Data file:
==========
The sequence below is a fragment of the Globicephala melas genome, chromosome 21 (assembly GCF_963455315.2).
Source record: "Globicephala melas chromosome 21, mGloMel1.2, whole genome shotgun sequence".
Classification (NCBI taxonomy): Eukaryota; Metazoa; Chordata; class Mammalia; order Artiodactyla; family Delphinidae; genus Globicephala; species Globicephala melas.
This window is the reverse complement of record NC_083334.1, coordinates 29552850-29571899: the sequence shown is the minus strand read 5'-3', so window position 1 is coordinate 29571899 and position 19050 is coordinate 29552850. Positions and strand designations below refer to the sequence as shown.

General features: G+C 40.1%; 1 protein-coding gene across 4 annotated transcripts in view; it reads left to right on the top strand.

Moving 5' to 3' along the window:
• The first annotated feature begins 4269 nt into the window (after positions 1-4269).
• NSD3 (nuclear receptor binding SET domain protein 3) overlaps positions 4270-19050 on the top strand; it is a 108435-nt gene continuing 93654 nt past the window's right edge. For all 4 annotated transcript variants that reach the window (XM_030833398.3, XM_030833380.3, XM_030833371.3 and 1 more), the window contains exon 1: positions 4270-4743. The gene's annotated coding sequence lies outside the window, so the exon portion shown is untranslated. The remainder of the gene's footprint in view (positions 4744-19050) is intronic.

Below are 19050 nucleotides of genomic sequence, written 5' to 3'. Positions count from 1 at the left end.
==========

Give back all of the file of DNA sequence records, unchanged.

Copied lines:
The sequence below is a fragment of the Globicephala melas genome, chromosome 21 (assembly GCF_963455315.2).
Source record: "Globicephala melas chromosome 21, mGloMel1.2, whole genome shotgun sequence".
Classification (NCBI taxonomy): Eukaryota; Metazoa; Chordata; class Mammalia; order Artiodactyla; family Delphinidae; genus Globicephala; species Globicephala melas.
This window is the reverse complement of record NC_083334.1, coordinates 29552850-29571899: the sequence shown is the minus strand read 5'-3', so window position 1 is coordinate 29571899 and position 19050 is coordinate 29552850. Positions and strand designations below refer to the sequence as shown.

General features: G+C 40.1%; 1 protein-coding gene across 4 annotated transcripts in view; it reads left to right on the top strand.

Moving 5' to 3' along the window:
• The first annotated feature begins 4269 nt into the window (after positions 1-4269).
• NSD3 (nuclear receptor binding SET domain protein 3) overlaps positions 4270-19050 on the top strand; it is a 108435-nt gene continuing 93654 nt past the window's right edge. For all 4 annotated transcript variants that reach the window (XM_030833398.3, XM_030833380.3, XM_030833371.3 and 1 more), the window contains exon 1: positions 4270-4743. The gene's annotated coding sequence lies outside the window, so the exon portion shown is untranslated. The remainder of the gene's footprint in view (positions 4744-19050) is intronic.

Below are 19050 nucleotides of genomic sequence, written 5' to 3'. Positions count from 1 at the left end.